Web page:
Learn more Download now Shop now Shop now Shop now Shop now Shop now Shop now Shop now Shop now Learn More Shop now Learn more Shop Fire Shop Kindle Learn More Shop now Shop now Learn more

on 18 March 2017
Present for my brother, he was delighted.
0Comment|Was this review helpful to you? Report abuse
on 16 November 2017
ok a bit sarky to united
0Comment|Was this review helpful to you? Report abuse
on 17 November 2017
0Comment|Was this review helpful to you? Report abuse
on 9 November 2017
I’ve been a Man U fan all my life and always interested in the Busby Babes,this book is right up my street thanks
0Comment|Was this review helpful to you? Report abuse
on 28 May 2017
Good delivery a1 ***
0Comment|Was this review helpful to you? Report abuse
on 10 December 2006
I've been a Man Utd fan all my life. My late dad never spoke about Munich, and reading this book was like the education I never received at home.

With intimate insights into the lives of individuals affected by the Munich disaster, Jeff Connor carefully and respectfully brings to life the grief and trials post Munich; he contrasts the club welcoming publicity about the disaster with their attitudes to the families living with the consequences - sometimes living hand to mouth.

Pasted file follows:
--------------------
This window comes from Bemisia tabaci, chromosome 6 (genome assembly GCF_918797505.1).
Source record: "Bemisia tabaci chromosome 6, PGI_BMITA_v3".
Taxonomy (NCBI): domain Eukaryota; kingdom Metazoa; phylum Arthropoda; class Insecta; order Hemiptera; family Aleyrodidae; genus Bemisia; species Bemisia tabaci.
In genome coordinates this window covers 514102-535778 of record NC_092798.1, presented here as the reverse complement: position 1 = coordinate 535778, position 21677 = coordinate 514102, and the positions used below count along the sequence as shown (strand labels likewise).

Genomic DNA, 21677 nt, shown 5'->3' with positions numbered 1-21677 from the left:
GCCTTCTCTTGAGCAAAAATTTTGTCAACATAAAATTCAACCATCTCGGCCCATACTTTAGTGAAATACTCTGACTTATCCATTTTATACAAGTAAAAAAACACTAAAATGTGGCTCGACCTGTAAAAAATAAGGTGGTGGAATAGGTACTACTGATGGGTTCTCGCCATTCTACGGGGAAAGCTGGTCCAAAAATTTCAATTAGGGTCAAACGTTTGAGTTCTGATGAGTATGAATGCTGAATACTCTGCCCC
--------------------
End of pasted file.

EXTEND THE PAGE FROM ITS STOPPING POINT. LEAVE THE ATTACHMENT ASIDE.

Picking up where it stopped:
It is clear that the Busby Babes are not the only former football stars who feel let down in retirement, especially in the reflection of Rio Ferdinand and his generation earning £7m a year (more in a week than they received in total over nearly 50 years!) Connor, however, charts a careful course between the rocks of sentimentality and the cliffs of rage at the maltreatment of his fellow man (and boyhood heroes).

I, for one, was deeply moved by the experience of reading this book. I recommend it to all Manchester United fans, particularly younger ones who only remember the eras of Beckham and beyond.
0Comment| 14 people found this helpful. Was this review helpful to you? Report abuse
on 9 February 2006
Speaking as a Manchester City supporter of 43 years this is the best factual football book I have ever read, it gives life to names known only from my childhood, without spoiling anyones enjoyment I personally would urge any reader to firstly read the final chapter first as this puts a clearer perspective about the author.
I read the book in less than 2 days as it was to use an overused phrase 'unputdownable', it is not a Manchester United basher on the contrary it is critical of certain individuals who are or were connected to the club.
I,having read the book feel as if I personally knew those who died and also those who survived.
It is the only book that when finished I would want to start reading straight away again.
0Comment| 24 people found this helpful. Was this review helpful to you? Report abuse
on 18 November 2007